App to reduce food waste arrives in Sherbrooke

App to reduce food waste arrives in Sherbrooke

Initial demand higher than supply

By Lawrence Belanger

Local Journalism Initiative


Residents of Sherbrooke and the surrounding area have a new option to reduce food waste and save money, as Too Good to Go rolls out in the Sherbrooke region. Nicolas Dot, a communications specialist for the mobile application, sat down with The Record at Lennoxville’s Bekkah’s Bakery to talk about the app, what it’s for, and how it works. “The concept of Too Good to Go is to be a simple and flexible solution both from the consumer’s and business’s perspective,” explains Dot.

According to him, Too Good to Go seeks to reduce food waste by providing an economical way for food businesses to avoid throwing away unsold food that is also environmentally conscious and socially beneficial. Users of the app can download it to their phone, and view a list of available food from businesses around Sherbrooke.

The app provides an economic benefit to businesses by turning a loss (throwing out edible food that no one has bought) into a revenue stream, an environmental benefit by preventing food waste from going into the garbage, and a social benefit by adding more low-cost food options for people.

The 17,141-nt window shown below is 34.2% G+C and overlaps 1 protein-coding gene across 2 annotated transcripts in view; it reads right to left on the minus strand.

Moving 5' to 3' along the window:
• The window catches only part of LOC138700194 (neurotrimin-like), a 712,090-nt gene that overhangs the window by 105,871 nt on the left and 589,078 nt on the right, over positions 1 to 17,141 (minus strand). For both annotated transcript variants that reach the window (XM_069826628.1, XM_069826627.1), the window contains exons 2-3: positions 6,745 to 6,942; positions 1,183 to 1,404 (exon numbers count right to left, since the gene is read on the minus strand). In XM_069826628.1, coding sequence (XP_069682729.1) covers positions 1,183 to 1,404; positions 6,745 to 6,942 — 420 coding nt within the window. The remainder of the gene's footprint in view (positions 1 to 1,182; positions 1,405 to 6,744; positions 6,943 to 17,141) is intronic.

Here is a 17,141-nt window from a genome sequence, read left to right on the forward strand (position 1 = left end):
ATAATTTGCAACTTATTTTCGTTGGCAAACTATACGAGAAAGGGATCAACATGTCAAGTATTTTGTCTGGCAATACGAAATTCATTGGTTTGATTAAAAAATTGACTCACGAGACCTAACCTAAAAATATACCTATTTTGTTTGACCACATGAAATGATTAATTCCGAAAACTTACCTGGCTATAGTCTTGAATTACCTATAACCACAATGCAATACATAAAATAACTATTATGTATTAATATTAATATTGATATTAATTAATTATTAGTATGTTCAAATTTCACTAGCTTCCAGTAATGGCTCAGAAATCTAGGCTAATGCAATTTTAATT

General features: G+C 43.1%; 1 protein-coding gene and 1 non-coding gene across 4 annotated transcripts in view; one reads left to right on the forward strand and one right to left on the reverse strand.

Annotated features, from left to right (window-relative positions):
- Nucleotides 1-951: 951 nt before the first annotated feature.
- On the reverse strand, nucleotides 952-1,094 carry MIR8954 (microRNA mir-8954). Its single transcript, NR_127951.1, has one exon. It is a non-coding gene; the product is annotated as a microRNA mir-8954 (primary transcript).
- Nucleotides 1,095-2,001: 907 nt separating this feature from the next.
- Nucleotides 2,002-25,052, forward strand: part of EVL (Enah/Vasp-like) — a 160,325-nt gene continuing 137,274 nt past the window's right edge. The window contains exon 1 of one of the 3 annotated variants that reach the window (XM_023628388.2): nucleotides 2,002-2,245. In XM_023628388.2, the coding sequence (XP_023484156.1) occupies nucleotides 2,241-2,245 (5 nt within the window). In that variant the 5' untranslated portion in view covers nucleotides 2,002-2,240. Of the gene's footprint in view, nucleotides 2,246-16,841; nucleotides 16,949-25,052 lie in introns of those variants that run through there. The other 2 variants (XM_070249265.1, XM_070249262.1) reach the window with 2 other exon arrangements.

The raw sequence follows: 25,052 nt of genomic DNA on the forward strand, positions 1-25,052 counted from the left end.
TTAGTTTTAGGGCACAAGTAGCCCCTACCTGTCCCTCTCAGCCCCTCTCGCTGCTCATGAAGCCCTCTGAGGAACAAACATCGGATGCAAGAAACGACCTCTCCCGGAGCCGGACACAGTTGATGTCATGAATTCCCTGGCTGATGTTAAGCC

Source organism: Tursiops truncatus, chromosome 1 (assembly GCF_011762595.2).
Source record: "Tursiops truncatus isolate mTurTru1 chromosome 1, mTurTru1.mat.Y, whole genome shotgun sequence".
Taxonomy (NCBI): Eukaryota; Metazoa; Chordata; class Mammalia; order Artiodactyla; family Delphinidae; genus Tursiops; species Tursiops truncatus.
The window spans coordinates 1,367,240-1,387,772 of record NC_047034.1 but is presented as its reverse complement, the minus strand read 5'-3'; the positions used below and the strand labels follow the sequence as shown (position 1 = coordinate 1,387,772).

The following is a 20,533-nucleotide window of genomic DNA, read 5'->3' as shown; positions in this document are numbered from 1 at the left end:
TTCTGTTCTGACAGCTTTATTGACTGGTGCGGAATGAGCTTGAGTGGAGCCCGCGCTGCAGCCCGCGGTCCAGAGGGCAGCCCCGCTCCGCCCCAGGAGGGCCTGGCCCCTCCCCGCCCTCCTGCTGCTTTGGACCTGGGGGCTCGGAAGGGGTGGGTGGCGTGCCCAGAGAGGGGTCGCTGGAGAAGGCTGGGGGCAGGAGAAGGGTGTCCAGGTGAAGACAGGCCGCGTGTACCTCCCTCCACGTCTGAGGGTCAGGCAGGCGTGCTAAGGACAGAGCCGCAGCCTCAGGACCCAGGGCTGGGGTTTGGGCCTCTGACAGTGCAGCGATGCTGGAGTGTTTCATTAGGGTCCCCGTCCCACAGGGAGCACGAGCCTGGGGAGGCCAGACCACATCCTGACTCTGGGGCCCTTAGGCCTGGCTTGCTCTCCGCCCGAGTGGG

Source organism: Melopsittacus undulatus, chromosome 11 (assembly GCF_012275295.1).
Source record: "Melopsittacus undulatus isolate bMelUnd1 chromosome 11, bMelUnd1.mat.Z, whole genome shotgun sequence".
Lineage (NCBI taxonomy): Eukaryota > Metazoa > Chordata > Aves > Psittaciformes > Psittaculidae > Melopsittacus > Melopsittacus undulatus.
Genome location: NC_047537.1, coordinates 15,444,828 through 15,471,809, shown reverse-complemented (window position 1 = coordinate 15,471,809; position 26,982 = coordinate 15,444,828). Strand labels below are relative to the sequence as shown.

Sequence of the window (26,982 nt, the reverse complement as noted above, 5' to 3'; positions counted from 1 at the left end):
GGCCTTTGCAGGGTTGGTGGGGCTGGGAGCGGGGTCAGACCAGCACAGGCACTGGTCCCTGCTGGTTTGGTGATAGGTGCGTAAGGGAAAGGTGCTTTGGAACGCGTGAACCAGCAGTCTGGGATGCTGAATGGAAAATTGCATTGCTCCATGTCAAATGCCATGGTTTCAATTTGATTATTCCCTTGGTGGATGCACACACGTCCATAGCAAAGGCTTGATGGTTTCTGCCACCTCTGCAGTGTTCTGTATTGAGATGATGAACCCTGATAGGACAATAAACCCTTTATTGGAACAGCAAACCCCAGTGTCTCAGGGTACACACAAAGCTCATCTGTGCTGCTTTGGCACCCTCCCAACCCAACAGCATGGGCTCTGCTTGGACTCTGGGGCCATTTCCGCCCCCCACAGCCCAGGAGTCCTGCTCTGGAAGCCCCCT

First launched in France and Denmark in 2016, Too Good To Go rolled out in Canada initially in the Toronto region in 2021, and then expanded to Quebec with Montreal and Quebec City. Sherbrooke is the first market outside of those two metropolitan centers, and Dot says that this region’s launch has been one of the most exciting in his time at the company.

“I feel like this is one of the market launches where we…received the greatest demand before [actually] launching,” he says, adding that around 40 food businesses in Sherbrooke had already signed up to sell their unsold food. Dot feels that local businesses in the region embraced not just the economic pillar, but the environmental and social ones as well.

“The environmental impact is something that is top of mind for a lot of businesses across Quebec,” explains Dot. “They don’t take pleasure in throwing away their baked goods,” he adds, while talking about the “great reception” they’ve experienced with the Sherbrooke business community.

“What really struck the team…on the field was [a] sense of social health,” with food businesses in this region keen to sign up in order to foster a “neighbourhood feel” with their customers and in the community.

“Compared to other markets,” Dot says they’ve found that businesses in Sherbrooke were recommending others to the company, helping reach beyond those that their sales team had found and contacted. “That sense of help is very strong here,” remarks Dot.

Rebekkah Gallagher, the owner of Bekkah’s Bakery on Queen Street, which has been part of the initial wave of food businesses contacted by the app’s sale team to join the app’s rollout in the region, uses the app to sell goods that she normally would have to throw away.

“I like the idea of finding another space for my food that is either almost at its due date [or not possible to sell].” For example, when she has leftover cake scraps and frosting, “I throw them in a soup container,” which Gallagher refers to as a sort of “cake pop” treat.